Exchanges between spectators and the players, who are demi-gods in India, are as much a matter of pride and inspiration, as a matter of mirth and much joy. A kid no older than 5 or 6, shouted himself hoarse for every player that came to field near the boundary ropes. Only one, KL Rahul managed to hear the kid and looked up, and that acknowledgement, lent itself into a great cheer that rang through the stands for the kid. A dose of inspiration for the kid, who, you never know, could wield the armor for his country some day.

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As is wont to happen, we also overheard a bit of backyard punditry on the game. One that veered from the correct line and length to bowl to paeans on how cricketers from a previous generation would have coped with the situation.

As the hours ticked by, the Indian bowlers put up a great spell of bowling to restrict the Australian batsmen, but didn’t take too many wickets. In a match where fortunes swung a lot, not much happened on a Sunday when my friend and me happened to witness one of our favorite sports, live. But as we were to introspect in the days to come, our team began to claw their way back into the match and series on that very day. Us, with the players and the rest of the spectators, had played no small part in keeping the spirit of test cricket alive.

Ball by ball, over by over and session by session, as the cricketers toiled away, we had realized what a great microcosm of life, a test match was.

The featured image on this blog post belongs to a wonderful photograph, shared on Getty images and here:

A much better account of the test match we witnessed, can be found here:


What a beautiful world ! #2 – Grand Trunk Road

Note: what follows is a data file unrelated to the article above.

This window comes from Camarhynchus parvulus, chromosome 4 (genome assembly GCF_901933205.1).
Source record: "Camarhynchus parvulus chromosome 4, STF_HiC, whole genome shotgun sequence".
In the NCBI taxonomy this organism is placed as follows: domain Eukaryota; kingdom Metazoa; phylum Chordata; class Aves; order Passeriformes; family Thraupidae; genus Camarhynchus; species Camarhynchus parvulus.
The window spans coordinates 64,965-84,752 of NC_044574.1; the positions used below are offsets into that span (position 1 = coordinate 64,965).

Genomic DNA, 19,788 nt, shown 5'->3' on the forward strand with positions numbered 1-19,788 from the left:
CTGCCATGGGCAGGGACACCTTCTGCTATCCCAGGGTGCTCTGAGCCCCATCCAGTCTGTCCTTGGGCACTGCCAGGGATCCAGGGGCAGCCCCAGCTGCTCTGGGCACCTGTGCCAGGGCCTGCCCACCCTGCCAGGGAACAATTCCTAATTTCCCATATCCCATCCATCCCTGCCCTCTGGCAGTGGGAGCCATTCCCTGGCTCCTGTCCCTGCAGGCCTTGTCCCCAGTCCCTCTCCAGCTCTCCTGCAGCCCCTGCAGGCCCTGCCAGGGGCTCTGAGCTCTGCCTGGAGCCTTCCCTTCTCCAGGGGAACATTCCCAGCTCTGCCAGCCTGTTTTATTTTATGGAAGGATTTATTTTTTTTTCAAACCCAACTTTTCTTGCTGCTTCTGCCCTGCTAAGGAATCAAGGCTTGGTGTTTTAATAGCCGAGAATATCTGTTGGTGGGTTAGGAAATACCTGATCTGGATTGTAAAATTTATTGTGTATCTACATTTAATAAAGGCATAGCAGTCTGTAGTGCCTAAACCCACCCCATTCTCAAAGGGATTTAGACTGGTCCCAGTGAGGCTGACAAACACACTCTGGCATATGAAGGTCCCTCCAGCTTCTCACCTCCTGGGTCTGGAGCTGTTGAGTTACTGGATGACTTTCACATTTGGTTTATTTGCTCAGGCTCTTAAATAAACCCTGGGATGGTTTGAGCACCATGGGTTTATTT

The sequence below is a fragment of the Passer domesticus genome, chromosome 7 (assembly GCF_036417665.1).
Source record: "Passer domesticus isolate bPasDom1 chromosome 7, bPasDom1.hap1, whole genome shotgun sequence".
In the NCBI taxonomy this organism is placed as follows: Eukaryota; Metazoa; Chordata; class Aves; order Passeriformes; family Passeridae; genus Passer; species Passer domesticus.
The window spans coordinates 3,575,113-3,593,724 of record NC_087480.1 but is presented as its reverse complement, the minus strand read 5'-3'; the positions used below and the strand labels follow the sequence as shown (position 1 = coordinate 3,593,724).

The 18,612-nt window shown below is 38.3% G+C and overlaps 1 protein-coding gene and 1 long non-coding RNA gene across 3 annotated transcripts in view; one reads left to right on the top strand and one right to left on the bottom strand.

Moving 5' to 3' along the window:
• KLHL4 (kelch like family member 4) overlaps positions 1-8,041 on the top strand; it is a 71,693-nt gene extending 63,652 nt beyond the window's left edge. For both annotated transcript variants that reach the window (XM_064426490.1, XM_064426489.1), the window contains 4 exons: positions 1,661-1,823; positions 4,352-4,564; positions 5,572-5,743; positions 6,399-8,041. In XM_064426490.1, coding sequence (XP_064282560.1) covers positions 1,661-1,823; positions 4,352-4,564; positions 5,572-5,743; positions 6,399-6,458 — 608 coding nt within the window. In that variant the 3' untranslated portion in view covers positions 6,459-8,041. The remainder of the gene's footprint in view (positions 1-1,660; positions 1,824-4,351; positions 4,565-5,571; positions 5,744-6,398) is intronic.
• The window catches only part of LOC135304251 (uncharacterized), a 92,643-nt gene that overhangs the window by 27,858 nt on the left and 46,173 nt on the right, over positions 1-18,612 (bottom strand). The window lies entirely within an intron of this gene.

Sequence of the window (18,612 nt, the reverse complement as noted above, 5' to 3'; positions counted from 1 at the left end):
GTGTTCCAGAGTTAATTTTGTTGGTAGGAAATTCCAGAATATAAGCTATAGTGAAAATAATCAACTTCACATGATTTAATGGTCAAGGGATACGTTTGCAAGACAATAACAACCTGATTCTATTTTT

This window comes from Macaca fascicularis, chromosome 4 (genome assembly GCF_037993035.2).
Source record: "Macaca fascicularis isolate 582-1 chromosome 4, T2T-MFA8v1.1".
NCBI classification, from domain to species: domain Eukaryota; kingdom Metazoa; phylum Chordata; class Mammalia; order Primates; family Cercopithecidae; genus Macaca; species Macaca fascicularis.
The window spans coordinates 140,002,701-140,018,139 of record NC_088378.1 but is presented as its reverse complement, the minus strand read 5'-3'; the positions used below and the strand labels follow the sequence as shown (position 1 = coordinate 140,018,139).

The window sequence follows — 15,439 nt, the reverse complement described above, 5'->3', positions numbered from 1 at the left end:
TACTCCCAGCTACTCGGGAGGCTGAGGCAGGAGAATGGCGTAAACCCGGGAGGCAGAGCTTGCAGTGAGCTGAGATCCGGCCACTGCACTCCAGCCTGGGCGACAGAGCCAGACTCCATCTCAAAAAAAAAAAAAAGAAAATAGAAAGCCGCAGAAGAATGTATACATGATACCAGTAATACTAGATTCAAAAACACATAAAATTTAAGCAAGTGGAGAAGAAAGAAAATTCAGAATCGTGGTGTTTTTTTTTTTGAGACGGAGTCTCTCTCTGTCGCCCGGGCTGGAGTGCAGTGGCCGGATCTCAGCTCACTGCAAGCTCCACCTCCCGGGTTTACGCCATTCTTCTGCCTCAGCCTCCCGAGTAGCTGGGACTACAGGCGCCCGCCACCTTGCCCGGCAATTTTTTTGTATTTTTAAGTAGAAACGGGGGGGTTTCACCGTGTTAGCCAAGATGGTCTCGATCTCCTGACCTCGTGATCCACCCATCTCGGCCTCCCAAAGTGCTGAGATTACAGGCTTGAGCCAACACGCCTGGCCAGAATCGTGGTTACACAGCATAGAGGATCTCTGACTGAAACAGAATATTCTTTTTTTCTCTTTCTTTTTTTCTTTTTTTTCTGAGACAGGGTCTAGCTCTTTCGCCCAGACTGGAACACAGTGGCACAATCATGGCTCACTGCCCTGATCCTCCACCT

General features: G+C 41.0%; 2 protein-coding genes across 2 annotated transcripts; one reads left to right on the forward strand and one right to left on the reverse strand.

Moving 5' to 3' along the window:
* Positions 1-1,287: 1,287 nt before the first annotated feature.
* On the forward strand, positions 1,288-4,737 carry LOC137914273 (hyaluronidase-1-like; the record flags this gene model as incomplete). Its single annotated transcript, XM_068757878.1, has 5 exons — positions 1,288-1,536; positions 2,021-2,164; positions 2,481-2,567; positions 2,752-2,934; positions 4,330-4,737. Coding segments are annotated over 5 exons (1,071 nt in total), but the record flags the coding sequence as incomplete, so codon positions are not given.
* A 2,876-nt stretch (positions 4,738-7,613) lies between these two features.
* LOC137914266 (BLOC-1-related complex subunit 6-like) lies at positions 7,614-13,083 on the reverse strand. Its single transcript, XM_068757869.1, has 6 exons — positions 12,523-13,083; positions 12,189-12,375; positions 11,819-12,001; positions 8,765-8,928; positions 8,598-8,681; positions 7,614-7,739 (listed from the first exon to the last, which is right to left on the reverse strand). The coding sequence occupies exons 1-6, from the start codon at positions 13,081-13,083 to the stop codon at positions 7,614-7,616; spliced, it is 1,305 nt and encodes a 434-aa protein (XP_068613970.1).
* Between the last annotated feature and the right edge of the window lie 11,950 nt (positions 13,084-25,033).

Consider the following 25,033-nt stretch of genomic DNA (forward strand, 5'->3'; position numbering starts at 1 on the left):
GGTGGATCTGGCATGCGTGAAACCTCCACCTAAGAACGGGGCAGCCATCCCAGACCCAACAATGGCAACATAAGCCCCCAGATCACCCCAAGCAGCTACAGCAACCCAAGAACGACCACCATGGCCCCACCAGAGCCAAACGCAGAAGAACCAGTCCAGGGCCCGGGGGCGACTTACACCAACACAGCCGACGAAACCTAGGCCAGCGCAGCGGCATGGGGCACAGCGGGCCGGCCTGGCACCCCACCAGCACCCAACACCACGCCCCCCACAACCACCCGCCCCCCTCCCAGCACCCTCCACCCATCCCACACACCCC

There can be no doubt about the fact that Steve McCurry is one of the greatest photographers ever. Award winning contributions to leading publications notwithstanding, there is a very humane, down-to-earth appeal that is immediately evident in all his photographs.

One of my favorite photo essays are his vignettes of the Grand Trunk Road, which crisscrosses the Indian subcontinent, stretching from Kabul to Kolkata, and is dripping with history at every turn. Virtually all of these photographs will transport you to a different era, in a different place.

Pay attention to the way he captures the proletariat in these places, going about their daily lives, against cinematic scenes unfolding in the background (for e.g., a coal fired train chugging over a bridge, crowded markets buzzing with action); narrating stories of an era long lost.

Look! Brahmins and chumars, bankers and tinkers,
barbers and bunnias, pilgrims – and potters – all the world going and coming.
It is to me as a river from which I am
withdrawn like a log after a flood.
And truly the Grand Trunk Road is a wonderful spectacle.
Such a river of life as no where else exists in the world.
– Rudyard Kipling, Kim


Here is the link:

The “What a beautiful world” blog series is my attempt to share stories of our world, captured in the form of photo essays by other photographers.  


What a beautiful world ! #1 – Skardu

India’s neighbor, and erstwhile inseparable part of the family is no different when it comes to being blessed with an abundance of natural beauty. How naive it is though, to be a tiny part of a massive universe and see more of the differences between us than the similarities.

In his series of photo essays from the magical land of Skardu-Baltistan (geographically contiguous with Ladakh and the Tibetan plateau), Bukhari gives us a glimpse of the treasures his country has been blessed with. After going through it, there lingers a romantic hope that someday, may there be no borders.


“I was walking on a narrow strip, when a window of a nearby home opened, and a boy with green eyes and a warm smile waved at me. All my exhaustion seemed to just melt away.